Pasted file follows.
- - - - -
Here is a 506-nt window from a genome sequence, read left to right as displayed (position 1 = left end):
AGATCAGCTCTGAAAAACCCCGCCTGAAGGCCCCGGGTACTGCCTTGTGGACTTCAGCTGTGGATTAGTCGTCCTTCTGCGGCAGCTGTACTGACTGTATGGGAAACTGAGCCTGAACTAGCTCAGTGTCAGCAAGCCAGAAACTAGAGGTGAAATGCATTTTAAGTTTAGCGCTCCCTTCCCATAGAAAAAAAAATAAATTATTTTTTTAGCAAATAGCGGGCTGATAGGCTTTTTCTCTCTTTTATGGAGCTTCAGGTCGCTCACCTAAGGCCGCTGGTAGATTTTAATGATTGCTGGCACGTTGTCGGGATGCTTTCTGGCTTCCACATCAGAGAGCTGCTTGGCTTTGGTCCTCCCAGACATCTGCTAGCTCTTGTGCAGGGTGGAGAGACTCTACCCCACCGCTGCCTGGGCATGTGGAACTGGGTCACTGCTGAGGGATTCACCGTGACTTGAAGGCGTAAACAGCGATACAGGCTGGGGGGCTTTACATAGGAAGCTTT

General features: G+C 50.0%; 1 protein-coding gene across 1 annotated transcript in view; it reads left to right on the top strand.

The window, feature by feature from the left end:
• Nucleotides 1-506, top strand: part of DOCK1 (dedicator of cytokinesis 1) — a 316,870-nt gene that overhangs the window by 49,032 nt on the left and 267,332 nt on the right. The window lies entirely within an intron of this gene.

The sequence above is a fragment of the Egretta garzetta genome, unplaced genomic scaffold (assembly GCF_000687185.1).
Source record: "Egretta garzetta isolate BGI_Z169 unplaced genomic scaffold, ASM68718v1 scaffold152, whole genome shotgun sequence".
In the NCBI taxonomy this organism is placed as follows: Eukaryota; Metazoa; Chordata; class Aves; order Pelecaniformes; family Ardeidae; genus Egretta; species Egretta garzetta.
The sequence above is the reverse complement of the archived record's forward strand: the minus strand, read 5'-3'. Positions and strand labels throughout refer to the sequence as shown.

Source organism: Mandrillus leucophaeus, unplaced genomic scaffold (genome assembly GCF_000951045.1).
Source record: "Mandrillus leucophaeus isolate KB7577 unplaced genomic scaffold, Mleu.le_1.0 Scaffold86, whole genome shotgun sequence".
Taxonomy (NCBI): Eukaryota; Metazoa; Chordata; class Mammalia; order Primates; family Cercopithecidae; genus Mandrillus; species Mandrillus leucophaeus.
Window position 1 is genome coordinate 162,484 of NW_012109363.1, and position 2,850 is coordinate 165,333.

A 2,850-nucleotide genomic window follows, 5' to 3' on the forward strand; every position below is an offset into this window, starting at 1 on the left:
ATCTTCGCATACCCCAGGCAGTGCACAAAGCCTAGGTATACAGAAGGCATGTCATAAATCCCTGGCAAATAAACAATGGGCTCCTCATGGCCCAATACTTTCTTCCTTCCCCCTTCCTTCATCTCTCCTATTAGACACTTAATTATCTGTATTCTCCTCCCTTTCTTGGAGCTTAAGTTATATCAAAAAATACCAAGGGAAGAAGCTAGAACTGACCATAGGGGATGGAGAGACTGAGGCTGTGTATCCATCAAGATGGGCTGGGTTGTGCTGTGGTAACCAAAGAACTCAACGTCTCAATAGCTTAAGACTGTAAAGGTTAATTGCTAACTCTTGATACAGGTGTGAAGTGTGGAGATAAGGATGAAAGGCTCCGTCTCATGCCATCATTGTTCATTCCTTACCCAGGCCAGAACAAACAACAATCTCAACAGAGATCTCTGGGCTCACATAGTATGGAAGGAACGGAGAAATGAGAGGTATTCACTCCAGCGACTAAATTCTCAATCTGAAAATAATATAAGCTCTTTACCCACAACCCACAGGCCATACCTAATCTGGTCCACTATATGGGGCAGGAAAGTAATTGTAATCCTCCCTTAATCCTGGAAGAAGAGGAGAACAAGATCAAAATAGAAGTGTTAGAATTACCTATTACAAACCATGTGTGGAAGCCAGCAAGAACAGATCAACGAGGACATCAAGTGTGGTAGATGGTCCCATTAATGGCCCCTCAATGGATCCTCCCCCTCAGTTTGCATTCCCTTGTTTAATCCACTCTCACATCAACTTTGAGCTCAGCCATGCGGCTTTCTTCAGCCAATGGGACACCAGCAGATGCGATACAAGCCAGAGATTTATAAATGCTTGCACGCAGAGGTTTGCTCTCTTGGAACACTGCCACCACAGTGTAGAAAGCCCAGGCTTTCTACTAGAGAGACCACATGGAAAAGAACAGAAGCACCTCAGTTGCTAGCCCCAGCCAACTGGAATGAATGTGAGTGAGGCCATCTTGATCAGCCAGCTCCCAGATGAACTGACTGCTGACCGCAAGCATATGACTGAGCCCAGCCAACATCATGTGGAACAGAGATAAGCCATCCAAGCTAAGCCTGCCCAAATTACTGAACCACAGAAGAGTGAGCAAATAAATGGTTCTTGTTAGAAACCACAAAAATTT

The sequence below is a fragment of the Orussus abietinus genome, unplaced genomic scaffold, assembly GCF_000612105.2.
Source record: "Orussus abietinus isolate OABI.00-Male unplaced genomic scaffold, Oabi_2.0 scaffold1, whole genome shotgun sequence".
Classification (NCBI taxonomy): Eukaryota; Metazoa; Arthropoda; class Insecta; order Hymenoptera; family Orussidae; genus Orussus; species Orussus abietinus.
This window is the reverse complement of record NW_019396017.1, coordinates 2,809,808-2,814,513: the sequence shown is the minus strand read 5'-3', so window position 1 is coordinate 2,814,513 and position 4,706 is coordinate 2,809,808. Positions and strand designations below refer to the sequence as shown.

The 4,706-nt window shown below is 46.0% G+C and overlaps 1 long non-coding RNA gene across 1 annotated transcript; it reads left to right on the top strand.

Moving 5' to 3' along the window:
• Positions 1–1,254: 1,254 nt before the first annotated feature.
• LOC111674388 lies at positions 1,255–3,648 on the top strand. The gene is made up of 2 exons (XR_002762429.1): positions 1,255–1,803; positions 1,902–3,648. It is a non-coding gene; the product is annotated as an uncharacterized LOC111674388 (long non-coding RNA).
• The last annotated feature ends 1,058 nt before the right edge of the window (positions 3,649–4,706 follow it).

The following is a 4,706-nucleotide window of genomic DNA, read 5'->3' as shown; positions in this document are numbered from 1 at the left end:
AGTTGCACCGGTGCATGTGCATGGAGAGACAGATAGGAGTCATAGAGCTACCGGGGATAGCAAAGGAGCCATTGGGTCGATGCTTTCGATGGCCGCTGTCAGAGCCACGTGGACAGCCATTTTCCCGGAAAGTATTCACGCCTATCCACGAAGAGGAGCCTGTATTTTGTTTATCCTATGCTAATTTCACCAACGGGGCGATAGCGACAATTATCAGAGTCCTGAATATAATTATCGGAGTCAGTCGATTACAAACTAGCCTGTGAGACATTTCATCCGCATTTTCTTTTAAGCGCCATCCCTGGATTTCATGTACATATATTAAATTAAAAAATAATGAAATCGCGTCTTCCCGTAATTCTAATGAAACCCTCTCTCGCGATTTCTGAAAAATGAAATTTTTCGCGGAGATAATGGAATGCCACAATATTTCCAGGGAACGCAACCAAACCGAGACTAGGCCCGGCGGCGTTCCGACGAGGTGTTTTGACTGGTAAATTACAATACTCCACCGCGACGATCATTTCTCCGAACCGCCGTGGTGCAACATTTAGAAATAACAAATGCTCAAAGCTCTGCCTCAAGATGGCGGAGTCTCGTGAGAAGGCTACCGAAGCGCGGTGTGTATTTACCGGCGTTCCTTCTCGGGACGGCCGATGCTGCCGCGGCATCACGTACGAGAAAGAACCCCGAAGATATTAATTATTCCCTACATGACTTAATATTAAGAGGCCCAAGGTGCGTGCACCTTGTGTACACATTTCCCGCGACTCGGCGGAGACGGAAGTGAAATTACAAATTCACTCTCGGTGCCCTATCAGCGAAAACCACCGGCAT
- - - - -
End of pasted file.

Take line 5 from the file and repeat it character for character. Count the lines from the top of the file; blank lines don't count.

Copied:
• Nucleotides 1-506, top strand: part of DOCK1 (dedicator of cytokinesis 1) — a 316,870-nt gene that overhangs the window by 49,032 nt on the left and 267,332 nt on the right. The window lies entirely within an intron of this gene.